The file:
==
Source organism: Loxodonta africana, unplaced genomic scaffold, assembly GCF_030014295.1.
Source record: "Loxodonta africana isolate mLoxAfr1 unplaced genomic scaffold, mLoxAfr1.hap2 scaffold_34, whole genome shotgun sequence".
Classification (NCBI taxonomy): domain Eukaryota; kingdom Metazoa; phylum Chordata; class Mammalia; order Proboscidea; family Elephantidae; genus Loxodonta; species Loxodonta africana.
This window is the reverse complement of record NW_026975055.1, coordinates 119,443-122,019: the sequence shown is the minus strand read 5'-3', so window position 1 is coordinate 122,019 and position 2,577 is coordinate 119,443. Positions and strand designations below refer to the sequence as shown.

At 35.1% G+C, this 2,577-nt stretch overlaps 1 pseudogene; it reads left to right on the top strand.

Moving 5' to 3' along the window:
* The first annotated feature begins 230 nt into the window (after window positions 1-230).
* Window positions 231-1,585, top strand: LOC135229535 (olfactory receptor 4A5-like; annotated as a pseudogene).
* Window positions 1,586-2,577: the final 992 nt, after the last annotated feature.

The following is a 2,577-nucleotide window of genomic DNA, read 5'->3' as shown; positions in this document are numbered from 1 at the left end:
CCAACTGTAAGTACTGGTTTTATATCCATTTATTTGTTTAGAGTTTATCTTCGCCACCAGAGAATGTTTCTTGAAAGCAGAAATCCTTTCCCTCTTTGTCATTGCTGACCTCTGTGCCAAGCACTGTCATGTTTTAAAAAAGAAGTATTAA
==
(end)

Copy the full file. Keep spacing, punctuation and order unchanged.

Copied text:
Source organism: Loxodonta africana, unplaced genomic scaffold, assembly GCF_030014295.1.
Source record: "Loxodonta africana isolate mLoxAfr1 unplaced genomic scaffold, mLoxAfr1.hap2 scaffold_34, whole genome shotgun sequence".
Classification (NCBI taxonomy): domain Eukaryota; kingdom Metazoa; phylum Chordata; class Mammalia; order Proboscidea; family Elephantidae; genus Loxodonta; species Loxodonta africana.
This window is the reverse complement of record NW_026975055.1, coordinates 119,443-122,019: the sequence shown is the minus strand read 5'-3', so window position 1 is coordinate 122,019 and position 2,577 is coordinate 119,443. Positions and strand designations below refer to the sequence as shown.

At 35.1% G+C, this 2,577-nt stretch overlaps 1 pseudogene; it reads left to right on the top strand.

Moving 5' to 3' along the window:
* The first annotated feature begins 230 nt into the window (after window positions 1-230).
* Window positions 231-1,585, top strand: LOC135229535 (olfactory receptor 4A5-like; annotated as a pseudogene).
* Window positions 1,586-2,577: the final 992 nt, after the last annotated feature.

The following is a 2,577-nucleotide window of genomic DNA, read 5'->3' as shown; positions in this document are numbered from 1 at the left end:
CCAACTGTAAGTACTGGTTTTATATCCATTTATTTGTTTAGAGTTTATCTTCGCCACCAGAGAATGTTTCTTGAAAGCAGAAATCCTTTCCCTCTTTGTCATTGCTGACCTCTGTGCCAAGCACTGTCATGTTTTAAAAAAGAAGTATTAA